|Coordinates: 61°21′11″N138°59′12″W / 61.35306°N 138.98667°W Coordinates: 61°21′11″N138°59′12″W / 61.35306°N 138.98667°W|
|• Land||30.09 km2 (11.62 sq mi)|
|Elevation||806 m (2,645 ft)|
|• Density||2.4/km2 (6/sq mi)|
|Time zone||UTC−07:00 (MST)|
Burwash Landing is a small community, at historical mile 1093  on the Alaska Highway, in Yukon, Canada along the southern shore of Kluane Lake.
The present location of Burwash Landing was first used as a summer camp by the Southern Tutchone Athabascans until a trading post was built in the early 1900s by the Jacquot brothers.
The majority of the population are Aboriginal peoples, First Nations. The community is the administrative centre of the Kluane First Nation. In addition to the Alaska Highway, the community is served by the Burwash Airport.
It is the home of the Kluane Museum of Natural History and the Kluane First Nation, and also home to the world's largest gold pan.
In July 1937, Robert Bates and Bradford Washburn, two members of the Harvard Mountaineering Club, made their way into Burwash Landing after climbing the 17,146 ft (5,226 m) Lucania peak and hiking over 150 mi (240 km) across the wilderness after their bush pilot was unable to retrieve them. 
Burwash Landing is 2,647 ft (807 m)  above sea level at the airport. The elevation can be higher in some places and lower in the others. Burwash Landing is located on the Historic Milepost 1093 Alaska (Alcan) Highway. It sits on the northwest shore of Kluane Lake. Several prominent geographic features have been renamed in Southern Tutchone language.
Burwash Landing has a typical subarctic climate (Köppen climate classification Dfc), bordering on a dry-winter subarctic climate (Köppen climate classification Dwc). Burwash Landing holds the record for the warmest temperature ever recorded in the Yukon in January at 16.5 °C (61.7 °F), which was set on January 24, 2014.  The previous Yukon record of 10.9 °C (51.6 °F), was set in Whitehorse on January 13, 2013.  
|Climate data for Burwash Airport|
|Record high humidex||7.1||11.1||10.5||18.7||28.6||31.1||34.3||31.2||24.6||21.0||10.0||11.6||34.3|
|Record high °C (°F)||16.5|
|Average high °C (°F)||−14.3|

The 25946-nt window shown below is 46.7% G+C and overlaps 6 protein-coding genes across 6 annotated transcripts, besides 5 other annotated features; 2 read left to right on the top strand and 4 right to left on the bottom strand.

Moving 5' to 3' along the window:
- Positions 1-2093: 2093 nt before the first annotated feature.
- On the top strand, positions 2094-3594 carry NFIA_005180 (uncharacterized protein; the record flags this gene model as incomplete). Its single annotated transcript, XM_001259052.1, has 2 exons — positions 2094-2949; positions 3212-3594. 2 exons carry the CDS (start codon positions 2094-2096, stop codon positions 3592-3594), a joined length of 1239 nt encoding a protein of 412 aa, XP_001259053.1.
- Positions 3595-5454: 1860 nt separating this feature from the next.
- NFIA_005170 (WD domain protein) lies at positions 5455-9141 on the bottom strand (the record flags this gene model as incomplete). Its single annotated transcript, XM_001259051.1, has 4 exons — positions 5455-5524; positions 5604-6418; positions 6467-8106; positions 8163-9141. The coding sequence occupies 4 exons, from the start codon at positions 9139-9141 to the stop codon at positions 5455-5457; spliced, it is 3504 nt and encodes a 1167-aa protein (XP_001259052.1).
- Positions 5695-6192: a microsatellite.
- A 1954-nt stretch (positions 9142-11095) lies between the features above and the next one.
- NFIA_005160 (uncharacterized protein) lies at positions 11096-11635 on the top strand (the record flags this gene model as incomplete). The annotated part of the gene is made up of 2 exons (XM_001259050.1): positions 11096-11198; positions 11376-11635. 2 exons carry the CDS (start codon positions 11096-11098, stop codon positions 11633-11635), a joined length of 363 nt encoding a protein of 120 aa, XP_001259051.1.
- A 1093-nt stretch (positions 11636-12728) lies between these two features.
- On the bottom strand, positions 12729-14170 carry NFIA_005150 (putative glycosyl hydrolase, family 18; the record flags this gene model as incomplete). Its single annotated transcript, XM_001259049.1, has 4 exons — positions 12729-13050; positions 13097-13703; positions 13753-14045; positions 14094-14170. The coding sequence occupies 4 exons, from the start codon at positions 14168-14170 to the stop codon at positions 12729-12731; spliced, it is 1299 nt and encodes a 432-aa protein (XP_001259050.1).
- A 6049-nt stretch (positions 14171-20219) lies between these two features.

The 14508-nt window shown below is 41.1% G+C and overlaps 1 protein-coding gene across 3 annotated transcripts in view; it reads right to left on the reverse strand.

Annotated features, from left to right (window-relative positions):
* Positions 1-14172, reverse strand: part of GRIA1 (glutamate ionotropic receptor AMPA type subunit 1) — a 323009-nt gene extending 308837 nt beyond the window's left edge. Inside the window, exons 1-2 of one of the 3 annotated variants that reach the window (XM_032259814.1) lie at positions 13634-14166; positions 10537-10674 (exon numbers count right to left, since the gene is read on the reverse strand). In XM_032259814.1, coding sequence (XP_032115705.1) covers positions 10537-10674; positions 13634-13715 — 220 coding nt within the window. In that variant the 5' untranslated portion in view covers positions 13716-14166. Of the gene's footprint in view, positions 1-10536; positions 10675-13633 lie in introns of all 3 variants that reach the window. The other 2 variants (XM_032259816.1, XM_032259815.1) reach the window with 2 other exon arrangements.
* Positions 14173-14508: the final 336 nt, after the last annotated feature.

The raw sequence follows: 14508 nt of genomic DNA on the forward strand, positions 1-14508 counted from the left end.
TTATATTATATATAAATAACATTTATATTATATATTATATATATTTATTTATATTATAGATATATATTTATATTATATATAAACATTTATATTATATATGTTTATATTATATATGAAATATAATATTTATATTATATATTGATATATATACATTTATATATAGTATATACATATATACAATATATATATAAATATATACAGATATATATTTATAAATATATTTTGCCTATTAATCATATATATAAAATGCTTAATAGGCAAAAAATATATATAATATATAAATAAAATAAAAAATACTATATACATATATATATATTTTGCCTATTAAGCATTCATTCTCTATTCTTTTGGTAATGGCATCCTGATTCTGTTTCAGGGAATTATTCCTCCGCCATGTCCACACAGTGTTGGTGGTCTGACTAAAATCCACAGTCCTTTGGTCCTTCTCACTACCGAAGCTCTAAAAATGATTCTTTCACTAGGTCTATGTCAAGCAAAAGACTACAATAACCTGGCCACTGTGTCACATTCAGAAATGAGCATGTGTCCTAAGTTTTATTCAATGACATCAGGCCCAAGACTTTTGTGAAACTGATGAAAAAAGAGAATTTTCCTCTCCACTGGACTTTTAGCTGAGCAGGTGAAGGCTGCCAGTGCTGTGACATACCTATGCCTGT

|Daily mean °C (°F)||−20.5|
|Average low °C (°F)||−26.7|
|Record low °C (°F)||−55.0|
|Record low wind chill||−63.9||−59.9||−51.9||−38.0||−15.6||−6.6||−4.6||−10.5||−27.6||−44.0||−53.0||−61.0||−63.9|
|Average precipitation mm (inches)||8.4|
|Average rainfall mm (inches)||0.2|
|Average snowfall cm (inches)||12.0|
|Average precipitation days (≥ 0.2 mm)||7.6||6.8||5.5||3.6||8.3||10.9||14.4||11.0||9.4||9.7||9.8||7.5||104.4|
|Average rainy days (≥ 0.2 mm)||0.1||0.2||0.0||0.5||6.6||10.9||14.4||10.8||7.7||1.7||0.2||0.1||53.2|
|Average snowy days (≥ 0.2 cm)||7.9||6.8||5.6||3.4||3.0||0.4||0.0||0.2||2.4||8.6||9.9||7.7||55.9|
|Average relative humidity (%)||74.5||68.7||57.7||47.2||42.5||45.1||50.6||51.5||54.5||66.0||77.0||76.3||59.3|
|Source: 1981-2010 Environment Canada |
|Source: Statistics Canada |
       
In the 2021 Census of Population conducted by Statistics Canada, Burwash Landing had a population of 64 living in 44 of its 52 total private dwellings, a change of -11.1% from its 2016 population of 72. With a land area of 30.44 km2 (11.75 sq mi), it had a population density of 2.1/km2 (5.4/sq mi) in 2021. 
Burwash landing is the traditional home of the Southern Tutchone Athabascans. It used to be a summer camp. A revival of the Southern Tutchone language and culture has been taking place in this quiet lakeside community. This is readily apparent to visitors when they pull into town and are met with Southern Tutchone street and traffic signs, within and nearby Burwash Landing. Several prominent geographic features have been renamed in Southern Tutchone and signs can be seen along the Alaska (Alcan) Highway.
Burwash Landing is known for its black spruce burls. Burls start as an irritation in the spruce. The tree sends extra sap as healant, which creates a growth (burl). Burls are either "green," harvested from live trees in the spring, or they are "dry burls," taken from dead burl trees. Burls are peeled off their bark and used in their natural form as fenceposts, for example, or they may be shaped and finished into a variety of objects, such as bowls. Check the Burlbilly Hill on the Milepost 1061.6, the visitor will see rows of "burly logs" on the hill.
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